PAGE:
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Suicide Prevention

New Data, But No New Names for Vets' Suicide Prevention Organizations

Pfc. Paige Pendleton/Army

What do actor Cuba Gooding Jr., comedian Rob Riggle and mixed martial arts hall-of-famer Randy Couture have in common? They've all been known to publicly sport black rings on their index fingers inscribed with "22Kill" -- a slogan designed to raise awareness about the number of veterans who take their own lives every day. That 22-per-day number... more

VA Puts Latest Estimate of Veteran Suicides at 20 Per Day

In this Dec. 14, 2015, file photo, Department of Veterans Affairs for Health Undersecretary Dr. David Shulkin, center, talks with attendees prior to testifying about the current state of the VA Medical Center in Phoenix. Ross D. Franklin/AP

WASHINGTON -- On average, 20 veterans a day committed suicide in 2014, a slight decrease from the previous government estimate, but federal health officials are cautious about concluding the suicide problem is getting better. Rather, they say the Department of Veterans Affairs is relying on a more comprehensive database than ever before, making... more

Mount Everest Climb Was Personal for Fort Carson Officer

Elyse Ping Medvigy on Mount Everest (Photo: USX)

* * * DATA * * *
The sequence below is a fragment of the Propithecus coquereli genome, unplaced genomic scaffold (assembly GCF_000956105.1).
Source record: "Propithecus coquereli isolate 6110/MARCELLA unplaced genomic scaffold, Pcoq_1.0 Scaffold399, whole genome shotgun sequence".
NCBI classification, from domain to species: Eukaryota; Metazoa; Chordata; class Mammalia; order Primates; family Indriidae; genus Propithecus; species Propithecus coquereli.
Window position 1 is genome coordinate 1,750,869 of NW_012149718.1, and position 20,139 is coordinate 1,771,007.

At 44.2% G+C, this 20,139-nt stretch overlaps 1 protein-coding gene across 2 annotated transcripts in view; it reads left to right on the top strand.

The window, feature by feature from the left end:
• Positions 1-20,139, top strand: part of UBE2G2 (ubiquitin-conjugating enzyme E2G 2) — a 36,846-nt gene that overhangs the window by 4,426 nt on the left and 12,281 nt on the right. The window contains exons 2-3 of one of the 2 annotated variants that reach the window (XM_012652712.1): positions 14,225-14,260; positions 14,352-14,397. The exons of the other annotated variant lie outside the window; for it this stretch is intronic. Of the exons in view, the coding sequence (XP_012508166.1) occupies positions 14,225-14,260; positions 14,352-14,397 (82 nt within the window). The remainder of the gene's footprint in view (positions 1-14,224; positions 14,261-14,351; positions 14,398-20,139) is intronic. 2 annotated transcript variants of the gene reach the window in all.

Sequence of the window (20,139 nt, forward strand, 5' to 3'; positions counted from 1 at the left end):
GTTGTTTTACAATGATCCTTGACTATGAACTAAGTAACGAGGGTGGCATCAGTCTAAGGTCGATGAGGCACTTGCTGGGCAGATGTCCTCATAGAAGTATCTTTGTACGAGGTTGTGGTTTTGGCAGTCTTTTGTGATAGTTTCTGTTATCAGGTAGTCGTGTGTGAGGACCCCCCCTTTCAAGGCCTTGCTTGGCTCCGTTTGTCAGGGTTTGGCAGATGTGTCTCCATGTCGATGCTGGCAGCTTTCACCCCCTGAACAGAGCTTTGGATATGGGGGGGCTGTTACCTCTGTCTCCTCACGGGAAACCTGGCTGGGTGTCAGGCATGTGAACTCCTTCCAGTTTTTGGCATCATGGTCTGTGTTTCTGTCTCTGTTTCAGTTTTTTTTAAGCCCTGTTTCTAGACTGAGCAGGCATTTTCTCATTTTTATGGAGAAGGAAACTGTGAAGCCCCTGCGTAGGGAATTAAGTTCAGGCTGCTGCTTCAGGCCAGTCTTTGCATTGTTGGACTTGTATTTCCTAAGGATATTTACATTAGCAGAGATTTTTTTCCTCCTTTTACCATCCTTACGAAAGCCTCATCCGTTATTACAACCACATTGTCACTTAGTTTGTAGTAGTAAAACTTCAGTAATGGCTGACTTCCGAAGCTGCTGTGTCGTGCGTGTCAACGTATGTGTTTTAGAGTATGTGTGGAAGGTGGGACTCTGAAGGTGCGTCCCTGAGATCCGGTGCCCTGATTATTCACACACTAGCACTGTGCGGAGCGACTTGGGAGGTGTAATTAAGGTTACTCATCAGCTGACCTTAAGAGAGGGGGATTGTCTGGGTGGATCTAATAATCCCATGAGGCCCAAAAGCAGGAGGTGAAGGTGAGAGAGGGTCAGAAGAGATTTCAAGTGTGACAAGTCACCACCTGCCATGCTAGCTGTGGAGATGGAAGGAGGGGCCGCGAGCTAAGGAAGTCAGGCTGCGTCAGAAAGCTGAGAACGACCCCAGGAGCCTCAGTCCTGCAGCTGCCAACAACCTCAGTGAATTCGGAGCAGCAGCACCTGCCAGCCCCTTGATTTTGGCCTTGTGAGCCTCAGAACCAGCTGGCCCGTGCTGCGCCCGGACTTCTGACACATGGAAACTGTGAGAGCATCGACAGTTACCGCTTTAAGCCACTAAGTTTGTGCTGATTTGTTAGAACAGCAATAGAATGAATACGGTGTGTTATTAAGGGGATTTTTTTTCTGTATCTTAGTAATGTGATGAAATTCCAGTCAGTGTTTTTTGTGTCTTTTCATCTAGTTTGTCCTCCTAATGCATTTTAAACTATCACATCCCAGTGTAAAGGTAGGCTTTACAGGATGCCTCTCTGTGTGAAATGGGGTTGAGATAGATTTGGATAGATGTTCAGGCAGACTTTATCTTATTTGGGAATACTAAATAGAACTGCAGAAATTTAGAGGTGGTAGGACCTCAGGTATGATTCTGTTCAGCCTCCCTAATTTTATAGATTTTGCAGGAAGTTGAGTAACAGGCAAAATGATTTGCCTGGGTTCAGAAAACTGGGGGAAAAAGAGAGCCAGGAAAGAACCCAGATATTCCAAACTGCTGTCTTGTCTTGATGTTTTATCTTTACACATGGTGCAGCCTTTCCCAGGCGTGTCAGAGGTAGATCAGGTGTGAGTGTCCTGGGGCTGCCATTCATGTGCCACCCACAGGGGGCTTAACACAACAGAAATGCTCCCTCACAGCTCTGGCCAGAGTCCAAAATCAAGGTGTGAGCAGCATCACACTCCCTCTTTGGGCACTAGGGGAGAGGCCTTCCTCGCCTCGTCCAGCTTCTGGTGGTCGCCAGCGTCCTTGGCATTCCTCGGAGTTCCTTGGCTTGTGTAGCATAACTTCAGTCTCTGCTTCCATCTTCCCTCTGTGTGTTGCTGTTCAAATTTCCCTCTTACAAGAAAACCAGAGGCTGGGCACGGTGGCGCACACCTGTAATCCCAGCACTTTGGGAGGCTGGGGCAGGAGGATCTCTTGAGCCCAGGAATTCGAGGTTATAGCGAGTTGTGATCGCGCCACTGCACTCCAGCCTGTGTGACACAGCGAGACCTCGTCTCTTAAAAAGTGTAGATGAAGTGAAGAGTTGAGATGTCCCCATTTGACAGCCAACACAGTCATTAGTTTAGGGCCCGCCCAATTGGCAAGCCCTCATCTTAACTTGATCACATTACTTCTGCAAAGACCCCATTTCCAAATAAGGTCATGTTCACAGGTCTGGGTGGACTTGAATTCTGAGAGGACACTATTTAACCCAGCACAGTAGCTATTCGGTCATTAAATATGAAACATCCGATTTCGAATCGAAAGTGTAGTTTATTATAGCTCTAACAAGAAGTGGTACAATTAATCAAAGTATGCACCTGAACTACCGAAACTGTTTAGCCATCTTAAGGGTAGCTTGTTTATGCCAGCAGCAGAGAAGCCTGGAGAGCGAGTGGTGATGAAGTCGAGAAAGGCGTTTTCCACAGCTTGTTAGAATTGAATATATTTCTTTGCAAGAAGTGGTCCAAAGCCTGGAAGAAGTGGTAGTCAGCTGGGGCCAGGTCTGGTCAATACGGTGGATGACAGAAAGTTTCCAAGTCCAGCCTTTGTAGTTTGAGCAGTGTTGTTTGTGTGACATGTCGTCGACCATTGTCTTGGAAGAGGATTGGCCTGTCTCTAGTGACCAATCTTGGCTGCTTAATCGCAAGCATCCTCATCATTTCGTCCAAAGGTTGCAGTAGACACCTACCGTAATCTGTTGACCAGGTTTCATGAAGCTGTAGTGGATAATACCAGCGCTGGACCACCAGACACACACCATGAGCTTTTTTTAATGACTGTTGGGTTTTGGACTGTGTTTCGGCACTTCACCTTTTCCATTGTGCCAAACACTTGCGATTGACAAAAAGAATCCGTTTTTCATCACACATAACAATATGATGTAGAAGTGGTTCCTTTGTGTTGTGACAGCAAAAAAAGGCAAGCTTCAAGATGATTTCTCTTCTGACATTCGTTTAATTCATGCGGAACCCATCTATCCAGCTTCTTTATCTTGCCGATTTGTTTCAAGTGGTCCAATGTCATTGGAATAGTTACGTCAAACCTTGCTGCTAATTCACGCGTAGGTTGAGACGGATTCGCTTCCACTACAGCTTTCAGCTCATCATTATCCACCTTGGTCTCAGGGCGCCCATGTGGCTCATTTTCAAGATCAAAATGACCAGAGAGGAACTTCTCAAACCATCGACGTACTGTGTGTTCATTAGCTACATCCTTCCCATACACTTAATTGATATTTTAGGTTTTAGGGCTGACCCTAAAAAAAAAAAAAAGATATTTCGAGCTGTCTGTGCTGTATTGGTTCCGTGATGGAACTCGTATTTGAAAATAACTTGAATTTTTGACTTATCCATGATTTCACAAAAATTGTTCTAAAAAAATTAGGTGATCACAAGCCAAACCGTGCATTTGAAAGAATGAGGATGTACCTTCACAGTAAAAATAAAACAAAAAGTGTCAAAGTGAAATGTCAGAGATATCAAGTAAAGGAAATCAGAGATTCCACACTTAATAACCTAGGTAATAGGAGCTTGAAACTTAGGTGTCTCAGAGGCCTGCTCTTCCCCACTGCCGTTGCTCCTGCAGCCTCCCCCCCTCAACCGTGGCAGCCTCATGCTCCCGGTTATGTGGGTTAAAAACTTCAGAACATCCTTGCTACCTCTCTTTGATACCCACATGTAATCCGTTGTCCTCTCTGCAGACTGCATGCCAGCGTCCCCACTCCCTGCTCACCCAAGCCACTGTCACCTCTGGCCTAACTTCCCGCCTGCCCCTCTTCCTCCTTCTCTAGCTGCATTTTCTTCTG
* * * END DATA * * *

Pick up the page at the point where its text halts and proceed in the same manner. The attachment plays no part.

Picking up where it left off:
An intestinal infection had left her feeling sicker than ever, and once again Gary Medvigy and Christine Ping tried to persuade their daughter to not climb Mount Everest. Doctors said Army Capt. Elyse Ping Medvigy was more likely to die than reach the top, let alone safely descend. Talking to her parents via a satellite phone late last week fr... more

A Look at Suicide Prevention

One in five people will experience at least one episode of major depression in their lifetime. If you know anyone showing extensive signs of depression with a possible risk of suicide, remember the acronym ACT — "Ask, Care, and Treat." ACT stands for: Ask someone if they are thinking of suicide; Care enough to listen, offer hope, and not be judg... more

Retired General and Wife on Mission to Prevent Suicide

When life gets difficult, suicide can seem like the only way out. (U.S. Air Force photo illustration/Steven White)

NEW BRITAIN, Conn. -- After losing one son to suicide and another to a roadside bomb in Iraq just eight months later, Maj. Gen. (Ret.) Mark Graham implored those gathered inside Central Connecticut State University's Torp Theatre last week (April 11) to help banish the stigma surrounding suicide and mental illness among veterans and military ser... more

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